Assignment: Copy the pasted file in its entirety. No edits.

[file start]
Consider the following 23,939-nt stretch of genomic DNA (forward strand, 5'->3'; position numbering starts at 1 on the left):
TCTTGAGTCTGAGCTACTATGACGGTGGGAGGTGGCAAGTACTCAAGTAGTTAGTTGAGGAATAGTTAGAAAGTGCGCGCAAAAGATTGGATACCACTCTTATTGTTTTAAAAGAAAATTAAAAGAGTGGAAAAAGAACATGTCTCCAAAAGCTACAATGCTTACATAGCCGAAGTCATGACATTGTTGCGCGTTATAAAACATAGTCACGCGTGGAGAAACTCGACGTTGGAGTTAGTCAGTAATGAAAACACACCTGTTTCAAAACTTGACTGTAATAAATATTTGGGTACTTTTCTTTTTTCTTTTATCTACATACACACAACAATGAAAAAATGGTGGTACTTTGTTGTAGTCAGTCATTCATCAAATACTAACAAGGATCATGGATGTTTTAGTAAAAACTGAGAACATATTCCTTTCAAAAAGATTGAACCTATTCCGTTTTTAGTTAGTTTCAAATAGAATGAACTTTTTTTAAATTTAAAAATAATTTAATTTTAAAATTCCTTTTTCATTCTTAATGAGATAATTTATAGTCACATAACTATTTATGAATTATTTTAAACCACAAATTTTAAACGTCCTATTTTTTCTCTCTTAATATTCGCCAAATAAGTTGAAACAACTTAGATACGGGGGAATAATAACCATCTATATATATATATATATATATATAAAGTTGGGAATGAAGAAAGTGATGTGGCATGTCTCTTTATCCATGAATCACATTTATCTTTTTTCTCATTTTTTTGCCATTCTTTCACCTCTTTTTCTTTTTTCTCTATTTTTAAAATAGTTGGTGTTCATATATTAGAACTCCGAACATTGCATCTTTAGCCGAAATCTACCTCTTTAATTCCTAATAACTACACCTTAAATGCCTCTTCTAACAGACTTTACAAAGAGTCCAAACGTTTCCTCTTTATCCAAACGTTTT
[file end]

Consider the following 23,939-nt stretch of genomic DNA (forward strand, 5'->3'; position numbering starts at 1 on the left):
TCTTGAGTCTGAGCTACTATGACGGTGGGAGGTGGCAAGTACTCAAGTAGTTAGTTGAGGAATAGTTAGAAAGTGCGCGCAAAAGATTGGATACCACTCTTATTGTTTTAAAAGAAAATTAAAAGAGTGGAAAAAGAACATGTCTCCAAAAGCTACAATGCTTACATAGCCGAAGTCATGACATTGTTGCGCGTTATAAAACATAGTCACGCGTGGAGAAACTCGACGTTGGAGTTAGTCAGTAATGAAAACACACCTGTTTCAAAACTTGACTGTAATAAATATTTGGGTACTTTTCTTTTTTCTTTTATCTACATACACACAACAATGAAAAAATGGTGGTACTTTGTTGTAGTCAGTCATTCATCAAATACTAACAAGGATCATGGATGTTTTAGTAAAAACTGAGAACATATTCCTTTCAAAAAGATTGAACCTATTCCGTTTTTAGTTAGTTTCAAATAGAATGAACTTTTTTTAAATTTAAAAATAATTTAATTTTAAAATTCCTTTTTCATTCTTAATGAGATAATTTATAGTCACATAACTATTTATGAATTATTTTAAACCACAAATTTTAAACGTCCTATTTTTTCTCTCTTAATATTCGCCAAATAAGTTGAAACAACTTAGATACGGGGGAATAATAACCATCTATATATATATATATATATATATAAAGTTGGGAATGAAGAAAGTGATGTGGCATGTCTCTTTATCCATGAATCACATTTATCTTTTTTCTCATTTTTTTGCCATTCTTTCACCTCTTTTTCTTTTTTCTCTATTTTTAAAATAGTTGGTGTTCATATATTAGAACTCCGAACATTGCATCTTTAGCCGAAATCTACCTCTTTAATTCCTAATAACTACACCTTAAATGCCTCTTCTAACAGACTTTACAAAGAGTCCAAACGTTTCCTCTTTATCCAAACGTTTT